California researchers have discovered that two chemicals found in products most people use every day may interfere with the effectiveness of the drug Tamoxifen. Many women take Tamoxifen to treat breast cancer, so I wanted to alert all my readers: If you’re on Tamoxifen, you need to be even more alert to these two chemicals.
What Researchers Found
The first is bisphenol A (BPA), that hardening chemical used to make plastics that I’ve talked about in several previous posts. It’s in our water bottles and our canned foods and on shopping receipts and some of our children’s toys and has been linked with certain cancers and developmental problems in children. In the study, the scientists took noncancerous breast cells from high-risk patients, grew them in the lab, then exposed them to BPA. After the exposure, the noncancerous cells started acting like cancer cells. The researchers felt the study provided additional evidence that chemicals that act as estrogen-disruptors (like BPA) may play a role in the development of breast cancer.
Tamoxifen is designed to slow the growth of breast cancer cells and ultimately cause their death, but when it was introduced to the chemical-exposed cells, they were not affected and kept growing.
The same thing happened when the cells were exposed to methylparaben, a type of preservative commonly used in thousands of personal care products. When the non-cancerous cells were exposed to methylparaben, they started acting like cancerous cells, and did not slow down when exposed to Tamoxifen. What was especially disconcerting was that these two hormone-disrupting chemicals were found to be even better at blocking Tamoxifen’s effectiveness than naturally produced estrogen.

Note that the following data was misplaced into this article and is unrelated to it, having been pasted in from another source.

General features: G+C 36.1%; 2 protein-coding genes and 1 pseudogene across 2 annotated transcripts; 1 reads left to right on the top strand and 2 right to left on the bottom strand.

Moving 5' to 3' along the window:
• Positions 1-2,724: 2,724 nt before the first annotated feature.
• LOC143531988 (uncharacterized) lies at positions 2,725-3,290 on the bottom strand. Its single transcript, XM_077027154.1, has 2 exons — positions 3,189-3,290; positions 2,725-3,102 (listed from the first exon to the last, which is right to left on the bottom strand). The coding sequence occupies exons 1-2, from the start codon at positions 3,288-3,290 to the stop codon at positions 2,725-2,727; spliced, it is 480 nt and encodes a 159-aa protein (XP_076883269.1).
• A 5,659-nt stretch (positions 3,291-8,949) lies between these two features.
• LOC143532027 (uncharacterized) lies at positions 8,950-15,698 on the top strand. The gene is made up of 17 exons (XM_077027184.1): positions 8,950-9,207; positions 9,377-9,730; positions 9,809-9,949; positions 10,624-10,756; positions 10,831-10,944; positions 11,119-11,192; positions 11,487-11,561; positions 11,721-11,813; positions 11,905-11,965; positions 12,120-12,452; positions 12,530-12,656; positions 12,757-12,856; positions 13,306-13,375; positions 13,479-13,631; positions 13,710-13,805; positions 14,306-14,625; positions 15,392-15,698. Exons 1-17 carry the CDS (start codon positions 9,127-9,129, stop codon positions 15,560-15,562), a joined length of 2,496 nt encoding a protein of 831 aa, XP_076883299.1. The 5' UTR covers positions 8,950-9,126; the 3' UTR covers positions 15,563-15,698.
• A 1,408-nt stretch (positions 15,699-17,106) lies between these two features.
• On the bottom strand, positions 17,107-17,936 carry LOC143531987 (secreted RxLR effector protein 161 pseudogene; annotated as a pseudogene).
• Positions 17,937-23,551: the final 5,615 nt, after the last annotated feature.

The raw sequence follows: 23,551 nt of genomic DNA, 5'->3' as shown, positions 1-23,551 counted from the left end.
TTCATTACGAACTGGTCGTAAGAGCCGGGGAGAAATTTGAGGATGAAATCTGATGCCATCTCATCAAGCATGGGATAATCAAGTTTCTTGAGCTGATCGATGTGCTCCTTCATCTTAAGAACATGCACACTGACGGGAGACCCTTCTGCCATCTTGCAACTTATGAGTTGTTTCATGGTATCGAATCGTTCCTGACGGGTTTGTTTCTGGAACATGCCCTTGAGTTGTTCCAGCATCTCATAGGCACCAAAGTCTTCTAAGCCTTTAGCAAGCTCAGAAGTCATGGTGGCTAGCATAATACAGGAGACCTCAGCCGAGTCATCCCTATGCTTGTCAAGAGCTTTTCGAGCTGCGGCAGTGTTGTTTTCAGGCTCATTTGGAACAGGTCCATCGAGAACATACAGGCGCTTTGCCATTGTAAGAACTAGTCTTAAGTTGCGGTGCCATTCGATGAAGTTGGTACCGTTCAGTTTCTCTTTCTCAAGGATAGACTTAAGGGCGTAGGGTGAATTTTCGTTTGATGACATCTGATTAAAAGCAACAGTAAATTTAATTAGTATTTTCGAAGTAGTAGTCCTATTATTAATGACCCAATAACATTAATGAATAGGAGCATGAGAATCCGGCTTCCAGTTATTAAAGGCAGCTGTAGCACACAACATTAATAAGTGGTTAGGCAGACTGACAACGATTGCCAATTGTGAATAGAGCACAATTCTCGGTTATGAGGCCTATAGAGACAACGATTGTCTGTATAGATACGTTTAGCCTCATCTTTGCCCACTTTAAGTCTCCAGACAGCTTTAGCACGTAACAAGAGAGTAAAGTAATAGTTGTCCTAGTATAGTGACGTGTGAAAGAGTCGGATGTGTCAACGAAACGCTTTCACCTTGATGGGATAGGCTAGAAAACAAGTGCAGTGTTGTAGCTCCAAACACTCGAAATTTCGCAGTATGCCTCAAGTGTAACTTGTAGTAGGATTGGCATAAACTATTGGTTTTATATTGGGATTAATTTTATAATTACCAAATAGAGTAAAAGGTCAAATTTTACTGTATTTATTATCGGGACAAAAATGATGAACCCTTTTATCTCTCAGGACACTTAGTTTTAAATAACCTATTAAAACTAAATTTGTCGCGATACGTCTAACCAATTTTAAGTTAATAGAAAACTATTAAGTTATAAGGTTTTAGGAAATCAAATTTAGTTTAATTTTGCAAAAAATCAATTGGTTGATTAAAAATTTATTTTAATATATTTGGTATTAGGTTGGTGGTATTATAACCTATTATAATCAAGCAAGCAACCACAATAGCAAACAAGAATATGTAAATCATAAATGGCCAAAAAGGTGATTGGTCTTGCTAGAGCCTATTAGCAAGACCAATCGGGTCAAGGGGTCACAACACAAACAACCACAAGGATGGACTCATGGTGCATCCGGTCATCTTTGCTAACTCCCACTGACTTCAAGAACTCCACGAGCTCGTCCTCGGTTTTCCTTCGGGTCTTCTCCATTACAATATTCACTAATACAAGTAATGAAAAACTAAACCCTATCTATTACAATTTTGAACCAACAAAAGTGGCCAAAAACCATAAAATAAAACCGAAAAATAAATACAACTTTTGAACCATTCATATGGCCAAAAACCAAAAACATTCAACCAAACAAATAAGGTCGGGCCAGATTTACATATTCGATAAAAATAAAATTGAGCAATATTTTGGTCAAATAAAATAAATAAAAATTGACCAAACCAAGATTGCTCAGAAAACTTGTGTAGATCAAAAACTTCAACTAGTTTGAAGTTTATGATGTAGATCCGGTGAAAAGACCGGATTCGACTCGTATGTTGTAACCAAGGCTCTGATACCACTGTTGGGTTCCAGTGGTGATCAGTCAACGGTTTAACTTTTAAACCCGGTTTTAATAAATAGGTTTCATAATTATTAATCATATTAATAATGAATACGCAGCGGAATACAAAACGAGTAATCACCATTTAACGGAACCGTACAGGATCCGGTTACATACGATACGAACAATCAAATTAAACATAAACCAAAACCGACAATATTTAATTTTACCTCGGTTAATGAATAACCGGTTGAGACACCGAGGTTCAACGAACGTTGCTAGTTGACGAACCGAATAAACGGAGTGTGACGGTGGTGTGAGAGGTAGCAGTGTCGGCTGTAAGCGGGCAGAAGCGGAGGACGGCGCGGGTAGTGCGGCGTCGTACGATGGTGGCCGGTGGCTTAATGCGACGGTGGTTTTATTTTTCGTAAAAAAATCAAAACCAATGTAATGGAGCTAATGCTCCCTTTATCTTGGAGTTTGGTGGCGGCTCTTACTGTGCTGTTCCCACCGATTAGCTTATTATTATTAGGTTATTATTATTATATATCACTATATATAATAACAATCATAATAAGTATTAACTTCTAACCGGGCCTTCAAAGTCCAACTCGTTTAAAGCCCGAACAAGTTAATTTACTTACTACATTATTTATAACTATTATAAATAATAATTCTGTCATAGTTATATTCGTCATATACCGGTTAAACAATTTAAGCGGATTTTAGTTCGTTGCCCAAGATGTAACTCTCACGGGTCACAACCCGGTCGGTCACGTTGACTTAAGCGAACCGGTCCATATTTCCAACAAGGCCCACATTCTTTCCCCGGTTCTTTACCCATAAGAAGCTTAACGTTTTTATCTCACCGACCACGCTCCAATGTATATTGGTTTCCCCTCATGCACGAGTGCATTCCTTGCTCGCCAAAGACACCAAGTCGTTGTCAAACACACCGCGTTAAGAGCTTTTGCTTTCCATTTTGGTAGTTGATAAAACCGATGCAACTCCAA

Researchers Comment on the Findings
According to Dr. William Goodson, lead author of the study, “Since most breast cancers are driven by the hormone estrogen, the bulk of the drugs used to treat breast cancer are designed to knock down estrogen. BPA and methyparaben not only mimic estrogen’s ability to drive cancer, but appear to be even better than the natural hormone in bypassing the ability of drugs to treat it.”
Dr. Mhel Kavanaugh-Lynch, director of the California Breast Cancer Research Program, added, “We have a lot of information that makes these endocrine disruptors appear to be bad things to be exposed to, but there are very few, if any, studies that show a direct causal link.”
What Women Can Do
The takeaway from this study, as far as I can tell, is to stay away from these two chemicals as much as possible. They’re very widely used, so you may not be able to completely eliminate them from your life, but you can definitely cut down your exposure. Try these tips, and if you’re on Tamoxifen or other treatments for breast cancer, be especially careful!
- Use a stainless steel water bottle and stay away from plastic water bottles.
- Buy frozen, boxed, and glass-stored foods instead of those in cans. Some companies are going “BPA-free,” so check the labels on your favorite canned goods.
- Don’t microwave in plastic containers, especially old ones that have been exposed to high temps several times. Use glass and porcelain containers instead.
- Always wash your hands before eating.
- Take my Ingredients to Avoid list with you when you shop for personal care products, and avoid those that have “paraben” in the ingredient list, whether it’s methylparaben or other types of parabens.
What do you think about this study? Will you be changing your habits?
William H. Goodson, et al., “Activation of the mTOR Pathway by Low Levels of Xenoestrogens in Breast Epithelial Cells from High-Risk Women,” Carcinogenesis 32(11): 1724-1733 (November 2011). http://www.ncbi.nlm.nih.gov/pmc/articles/PMC3204351/.
Photo courtesy Terra Nova Foundation via Flickr.com.